A study from the University of Washington School of Medicine found patients offered colonoscopy alone were 45% less likely to adhere to screening.
The research suggests more patients may adhere to the NHS bowel cancer screening programme if they were offered a choice of tests. The authors said patient preferences must be taken into account when offering screening.
The NHS Bowel Cancer Screening Programme sends a FOB test to all men and women aged 60-69 every two years.
The DH launched its £8.5m Be Clear On Cancer awareness campaign earlier this year. It is part of a push to boost early detection.
The NHS was told to expect to deliver an extra 15,000 colonoscopies in England during the campaign. Experts have said the NHS may struggle to cope with rising demand.
Researchers said evidence suggests adherence to screening is more important than the specific test used.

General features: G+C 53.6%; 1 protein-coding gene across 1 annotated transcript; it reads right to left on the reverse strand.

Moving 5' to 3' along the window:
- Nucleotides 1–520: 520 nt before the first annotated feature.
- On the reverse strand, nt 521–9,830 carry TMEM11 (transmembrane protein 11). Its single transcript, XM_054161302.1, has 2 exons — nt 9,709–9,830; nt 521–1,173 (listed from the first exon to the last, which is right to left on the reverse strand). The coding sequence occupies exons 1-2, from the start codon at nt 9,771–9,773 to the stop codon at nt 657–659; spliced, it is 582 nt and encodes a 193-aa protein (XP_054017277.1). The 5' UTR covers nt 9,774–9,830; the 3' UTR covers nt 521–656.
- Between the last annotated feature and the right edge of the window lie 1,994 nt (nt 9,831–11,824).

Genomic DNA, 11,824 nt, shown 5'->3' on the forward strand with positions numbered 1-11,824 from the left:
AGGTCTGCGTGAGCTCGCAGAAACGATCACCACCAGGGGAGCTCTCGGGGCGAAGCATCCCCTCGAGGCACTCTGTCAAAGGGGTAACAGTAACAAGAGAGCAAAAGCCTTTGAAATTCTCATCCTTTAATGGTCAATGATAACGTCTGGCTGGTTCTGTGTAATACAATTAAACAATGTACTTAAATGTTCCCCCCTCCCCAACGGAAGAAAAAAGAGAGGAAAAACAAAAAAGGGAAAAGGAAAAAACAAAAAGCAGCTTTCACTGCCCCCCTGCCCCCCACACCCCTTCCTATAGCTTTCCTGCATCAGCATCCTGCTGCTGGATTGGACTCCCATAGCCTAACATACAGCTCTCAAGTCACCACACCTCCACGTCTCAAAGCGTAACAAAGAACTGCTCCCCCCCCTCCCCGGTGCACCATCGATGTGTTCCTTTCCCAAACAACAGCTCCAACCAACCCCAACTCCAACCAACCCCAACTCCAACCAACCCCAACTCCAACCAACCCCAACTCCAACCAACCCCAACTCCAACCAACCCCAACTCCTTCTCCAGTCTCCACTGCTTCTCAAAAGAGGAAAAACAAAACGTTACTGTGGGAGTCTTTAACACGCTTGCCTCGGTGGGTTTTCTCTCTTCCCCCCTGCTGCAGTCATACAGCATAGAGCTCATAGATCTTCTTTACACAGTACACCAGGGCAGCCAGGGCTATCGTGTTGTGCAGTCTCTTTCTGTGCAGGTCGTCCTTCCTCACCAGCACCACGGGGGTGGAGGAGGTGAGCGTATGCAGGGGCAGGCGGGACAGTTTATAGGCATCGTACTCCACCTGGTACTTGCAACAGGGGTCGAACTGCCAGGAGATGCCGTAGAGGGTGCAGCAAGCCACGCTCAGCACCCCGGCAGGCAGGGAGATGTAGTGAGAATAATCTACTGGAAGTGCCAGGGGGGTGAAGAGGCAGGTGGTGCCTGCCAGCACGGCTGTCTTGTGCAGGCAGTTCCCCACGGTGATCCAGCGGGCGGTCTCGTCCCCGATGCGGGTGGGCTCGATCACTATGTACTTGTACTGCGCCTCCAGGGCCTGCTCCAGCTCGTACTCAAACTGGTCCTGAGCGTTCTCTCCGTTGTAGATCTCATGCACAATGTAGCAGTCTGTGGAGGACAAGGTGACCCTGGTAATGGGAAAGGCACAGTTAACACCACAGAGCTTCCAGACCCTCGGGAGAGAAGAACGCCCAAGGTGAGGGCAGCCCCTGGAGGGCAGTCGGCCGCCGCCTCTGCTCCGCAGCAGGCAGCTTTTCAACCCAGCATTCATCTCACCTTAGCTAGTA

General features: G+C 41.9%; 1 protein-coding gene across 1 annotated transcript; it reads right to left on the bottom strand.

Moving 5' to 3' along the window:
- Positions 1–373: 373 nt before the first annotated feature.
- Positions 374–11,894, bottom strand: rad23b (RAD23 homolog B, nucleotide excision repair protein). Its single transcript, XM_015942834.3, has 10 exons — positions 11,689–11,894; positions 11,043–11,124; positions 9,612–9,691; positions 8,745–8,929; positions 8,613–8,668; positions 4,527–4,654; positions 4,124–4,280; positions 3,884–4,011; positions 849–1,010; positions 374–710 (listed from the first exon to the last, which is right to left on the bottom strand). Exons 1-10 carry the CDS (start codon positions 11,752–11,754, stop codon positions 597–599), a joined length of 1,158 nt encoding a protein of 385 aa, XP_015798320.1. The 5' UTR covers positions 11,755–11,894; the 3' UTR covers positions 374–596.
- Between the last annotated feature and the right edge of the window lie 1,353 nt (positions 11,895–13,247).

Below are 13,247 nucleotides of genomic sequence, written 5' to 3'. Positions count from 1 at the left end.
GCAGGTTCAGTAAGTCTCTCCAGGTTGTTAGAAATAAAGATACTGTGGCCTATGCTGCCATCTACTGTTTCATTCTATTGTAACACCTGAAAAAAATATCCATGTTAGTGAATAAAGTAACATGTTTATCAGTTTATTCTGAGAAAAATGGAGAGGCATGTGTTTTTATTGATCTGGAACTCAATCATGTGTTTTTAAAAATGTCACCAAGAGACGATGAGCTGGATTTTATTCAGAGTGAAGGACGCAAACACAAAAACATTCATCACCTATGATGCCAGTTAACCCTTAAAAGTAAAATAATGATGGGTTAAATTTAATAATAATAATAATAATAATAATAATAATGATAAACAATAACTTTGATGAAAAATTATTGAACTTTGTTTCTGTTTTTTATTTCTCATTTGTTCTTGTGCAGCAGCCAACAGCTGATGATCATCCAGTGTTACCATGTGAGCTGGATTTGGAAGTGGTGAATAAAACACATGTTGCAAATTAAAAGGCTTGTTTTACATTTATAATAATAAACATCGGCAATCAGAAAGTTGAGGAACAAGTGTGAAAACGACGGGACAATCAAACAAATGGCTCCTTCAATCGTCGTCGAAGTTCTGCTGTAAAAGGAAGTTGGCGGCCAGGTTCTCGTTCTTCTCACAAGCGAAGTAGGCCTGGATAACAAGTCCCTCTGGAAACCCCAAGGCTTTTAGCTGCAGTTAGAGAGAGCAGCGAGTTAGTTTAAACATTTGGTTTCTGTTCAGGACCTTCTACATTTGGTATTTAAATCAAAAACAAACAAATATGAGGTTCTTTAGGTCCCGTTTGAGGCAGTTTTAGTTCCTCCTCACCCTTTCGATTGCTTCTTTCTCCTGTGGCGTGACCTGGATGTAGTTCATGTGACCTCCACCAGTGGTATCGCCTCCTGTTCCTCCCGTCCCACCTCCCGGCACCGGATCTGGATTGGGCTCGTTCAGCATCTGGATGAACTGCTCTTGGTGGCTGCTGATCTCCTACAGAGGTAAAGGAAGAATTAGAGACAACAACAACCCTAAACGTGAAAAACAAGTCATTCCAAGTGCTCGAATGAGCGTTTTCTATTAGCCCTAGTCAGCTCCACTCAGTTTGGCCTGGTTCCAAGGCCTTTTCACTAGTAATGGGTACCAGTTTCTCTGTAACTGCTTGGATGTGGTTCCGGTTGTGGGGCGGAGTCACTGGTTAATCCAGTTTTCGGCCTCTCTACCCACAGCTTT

In the study, researchers enrolled 997 participants aged 50-79, of whom 58% completed screening.
Just 38% of those offered colonoscopy attended screening. This compared with 67% of those recommended to have FOB testing.
Compliance was highest among those offered a choice between the two, at 69%, though this was not statistically different from the FOB group.
Researchers also found differences in adherence to colorectal cancer screening tests between ethnic groups.
They said reducing barriers to access, such as offering a choice of test, could improve uptake. It follows research from the University of Oxford last year, which found that patients sent a letter from their GP advising they complete a bowel cancer test kit were more likely to do so.